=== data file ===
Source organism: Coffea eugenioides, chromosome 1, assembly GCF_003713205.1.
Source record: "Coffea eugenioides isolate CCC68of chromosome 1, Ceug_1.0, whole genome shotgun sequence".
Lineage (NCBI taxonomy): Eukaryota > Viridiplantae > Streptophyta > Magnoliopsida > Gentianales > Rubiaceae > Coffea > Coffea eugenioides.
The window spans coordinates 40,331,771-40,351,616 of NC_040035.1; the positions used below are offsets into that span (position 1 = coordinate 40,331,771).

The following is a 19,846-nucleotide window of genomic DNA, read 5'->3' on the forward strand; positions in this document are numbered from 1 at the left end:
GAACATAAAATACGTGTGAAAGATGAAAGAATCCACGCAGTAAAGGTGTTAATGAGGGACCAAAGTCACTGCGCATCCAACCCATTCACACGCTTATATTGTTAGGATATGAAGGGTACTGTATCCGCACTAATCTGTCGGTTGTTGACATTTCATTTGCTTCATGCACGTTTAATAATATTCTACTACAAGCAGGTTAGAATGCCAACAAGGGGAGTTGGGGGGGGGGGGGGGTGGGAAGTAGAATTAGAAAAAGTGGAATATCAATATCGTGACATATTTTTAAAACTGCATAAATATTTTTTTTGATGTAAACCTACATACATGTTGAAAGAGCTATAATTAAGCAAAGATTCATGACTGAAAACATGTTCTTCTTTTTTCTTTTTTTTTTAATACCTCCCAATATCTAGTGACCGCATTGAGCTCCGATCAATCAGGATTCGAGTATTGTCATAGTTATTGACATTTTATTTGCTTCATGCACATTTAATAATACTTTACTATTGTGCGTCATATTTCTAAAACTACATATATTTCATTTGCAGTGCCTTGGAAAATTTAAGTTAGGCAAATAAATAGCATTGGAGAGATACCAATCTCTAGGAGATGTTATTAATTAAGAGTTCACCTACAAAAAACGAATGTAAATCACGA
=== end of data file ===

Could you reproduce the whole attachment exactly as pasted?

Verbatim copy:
Source organism: Coffea eugenioides, chromosome 1, assembly GCF_003713205.1.
Source record: "Coffea eugenioides isolate CCC68of chromosome 1, Ceug_1.0, whole genome shotgun sequence".
Lineage (NCBI taxonomy): Eukaryota > Viridiplantae > Streptophyta > Magnoliopsida > Gentianales > Rubiaceae > Coffea > Coffea eugenioides.
The window spans coordinates 40,331,771-40,351,616 of NC_040035.1; the positions used below are offsets into that span (position 1 = coordinate 40,331,771).

The following is a 19,846-nucleotide window of genomic DNA, read 5'->3' on the forward strand; positions in this document are numbered from 1 at the left end:
GAACATAAAATACGTGTGAAAGATGAAAGAATCCACGCAGTAAAGGTGTTAATGAGGGACCAAAGTCACTGCGCATCCAACCCATTCACACGCTTATATTGTTAGGATATGAAGGGTACTGTATCCGCACTAATCTGTCGGTTGTTGACATTTCATTTGCTTCATGCACGTTTAATAATATTCTACTACAAGCAGGTTAGAATGCCAACAAGGGGAGTTGGGGGGGGGGGGGGGTGGGAAGTAGAATTAGAAAAAGTGGAATATCAATATCGTGACATATTTTTAAAACTGCATAAATATTTTTTTTGATGTAAACCTACATACATGTTGAAAGAGCTATAATTAAGCAAAGATTCATGACTGAAAACATGTTCTTCTTTTTTCTTTTTTTTTTAATACCTCCCAATATCTAGTGACCGCATTGAGCTCCGATCAATCAGGATTCGAGTATTGTCATAGTTATTGACATTTTATTTGCTTCATGCACATTTAATAATACTTTACTATTGTGCGTCATATTTCTAAAACTACATATATTTCATTTGCAGTGCCTTGGAAAATTTAAGTTAGGCAAATAAATAGCATTGGAGAGATACCAATCTCTAGGAGATGTTATTAATTAAGAGTTCACCTACAAAAAACGAATGTAAATCACGA